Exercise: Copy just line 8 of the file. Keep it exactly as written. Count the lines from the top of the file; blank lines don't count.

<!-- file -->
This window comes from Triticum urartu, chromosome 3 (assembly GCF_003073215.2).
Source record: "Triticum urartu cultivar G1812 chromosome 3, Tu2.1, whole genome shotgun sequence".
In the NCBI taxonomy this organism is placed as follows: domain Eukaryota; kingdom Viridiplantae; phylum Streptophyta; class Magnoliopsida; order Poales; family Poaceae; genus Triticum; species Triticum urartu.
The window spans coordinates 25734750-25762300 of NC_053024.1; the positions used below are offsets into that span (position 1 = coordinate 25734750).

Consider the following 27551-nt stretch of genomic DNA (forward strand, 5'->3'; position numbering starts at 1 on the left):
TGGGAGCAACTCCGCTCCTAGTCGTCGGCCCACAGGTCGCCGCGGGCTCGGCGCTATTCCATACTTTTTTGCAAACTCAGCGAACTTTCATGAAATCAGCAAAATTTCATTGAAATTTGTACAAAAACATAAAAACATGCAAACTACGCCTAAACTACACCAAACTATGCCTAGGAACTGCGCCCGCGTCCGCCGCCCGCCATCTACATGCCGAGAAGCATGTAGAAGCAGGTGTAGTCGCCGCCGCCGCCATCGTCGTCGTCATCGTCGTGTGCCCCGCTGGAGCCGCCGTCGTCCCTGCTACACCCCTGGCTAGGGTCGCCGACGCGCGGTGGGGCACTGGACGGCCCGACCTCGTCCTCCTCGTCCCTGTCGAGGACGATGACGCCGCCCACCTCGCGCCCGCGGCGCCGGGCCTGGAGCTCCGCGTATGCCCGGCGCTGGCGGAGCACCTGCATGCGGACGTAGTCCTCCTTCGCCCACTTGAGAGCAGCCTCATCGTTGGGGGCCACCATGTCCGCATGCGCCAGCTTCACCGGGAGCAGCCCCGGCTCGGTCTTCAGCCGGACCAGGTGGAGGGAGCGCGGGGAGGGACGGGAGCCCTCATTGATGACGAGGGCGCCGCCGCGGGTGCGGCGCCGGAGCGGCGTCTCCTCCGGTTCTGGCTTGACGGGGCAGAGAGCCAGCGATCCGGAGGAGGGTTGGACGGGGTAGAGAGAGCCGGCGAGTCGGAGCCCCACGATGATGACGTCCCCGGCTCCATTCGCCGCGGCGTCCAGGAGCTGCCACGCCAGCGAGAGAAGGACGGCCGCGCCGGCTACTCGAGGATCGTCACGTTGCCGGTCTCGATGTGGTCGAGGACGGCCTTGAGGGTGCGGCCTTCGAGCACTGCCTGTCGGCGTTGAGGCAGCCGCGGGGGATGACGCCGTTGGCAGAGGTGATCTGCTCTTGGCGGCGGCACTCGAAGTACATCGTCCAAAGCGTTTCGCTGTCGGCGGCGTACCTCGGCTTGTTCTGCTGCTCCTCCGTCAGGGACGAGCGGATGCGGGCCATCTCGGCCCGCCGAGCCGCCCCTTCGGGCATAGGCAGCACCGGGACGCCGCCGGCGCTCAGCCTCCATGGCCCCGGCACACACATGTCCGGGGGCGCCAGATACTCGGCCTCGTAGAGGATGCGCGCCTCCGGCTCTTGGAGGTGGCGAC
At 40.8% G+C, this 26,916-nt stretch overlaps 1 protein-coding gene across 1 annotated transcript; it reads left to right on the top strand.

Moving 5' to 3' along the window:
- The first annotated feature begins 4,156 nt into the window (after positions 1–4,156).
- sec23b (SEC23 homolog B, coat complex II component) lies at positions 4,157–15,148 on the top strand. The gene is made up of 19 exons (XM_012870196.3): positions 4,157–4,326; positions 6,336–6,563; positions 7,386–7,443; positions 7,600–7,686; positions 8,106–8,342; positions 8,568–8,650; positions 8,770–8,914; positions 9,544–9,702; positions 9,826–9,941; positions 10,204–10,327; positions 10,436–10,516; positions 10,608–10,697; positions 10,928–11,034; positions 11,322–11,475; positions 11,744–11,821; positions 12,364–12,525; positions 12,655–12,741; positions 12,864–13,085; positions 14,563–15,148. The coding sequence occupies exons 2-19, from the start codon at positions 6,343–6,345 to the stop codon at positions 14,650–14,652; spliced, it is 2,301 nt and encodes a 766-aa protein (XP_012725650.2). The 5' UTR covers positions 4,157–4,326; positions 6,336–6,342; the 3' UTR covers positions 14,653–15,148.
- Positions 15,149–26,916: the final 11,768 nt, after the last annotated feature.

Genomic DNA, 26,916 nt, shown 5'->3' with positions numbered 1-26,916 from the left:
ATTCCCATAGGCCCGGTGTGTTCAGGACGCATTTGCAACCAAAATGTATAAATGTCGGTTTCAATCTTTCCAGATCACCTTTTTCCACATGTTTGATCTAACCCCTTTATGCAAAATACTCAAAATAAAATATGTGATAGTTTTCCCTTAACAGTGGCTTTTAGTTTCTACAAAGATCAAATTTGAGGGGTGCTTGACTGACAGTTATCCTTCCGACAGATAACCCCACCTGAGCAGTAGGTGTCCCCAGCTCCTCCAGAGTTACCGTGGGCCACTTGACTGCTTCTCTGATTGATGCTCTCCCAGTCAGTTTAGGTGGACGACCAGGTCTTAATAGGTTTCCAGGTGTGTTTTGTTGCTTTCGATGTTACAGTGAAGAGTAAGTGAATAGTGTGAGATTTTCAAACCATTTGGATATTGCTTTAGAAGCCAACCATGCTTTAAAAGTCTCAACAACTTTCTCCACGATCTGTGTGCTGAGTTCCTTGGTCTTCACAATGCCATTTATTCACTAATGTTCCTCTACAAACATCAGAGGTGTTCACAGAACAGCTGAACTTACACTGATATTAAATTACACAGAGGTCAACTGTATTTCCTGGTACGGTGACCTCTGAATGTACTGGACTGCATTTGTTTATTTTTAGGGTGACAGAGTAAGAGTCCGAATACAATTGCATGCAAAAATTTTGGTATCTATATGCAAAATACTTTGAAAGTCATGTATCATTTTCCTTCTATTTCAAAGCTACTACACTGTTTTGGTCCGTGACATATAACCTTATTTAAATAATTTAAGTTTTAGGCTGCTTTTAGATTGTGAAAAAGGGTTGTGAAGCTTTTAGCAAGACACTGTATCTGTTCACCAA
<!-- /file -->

Moving 5' to 3' along the window: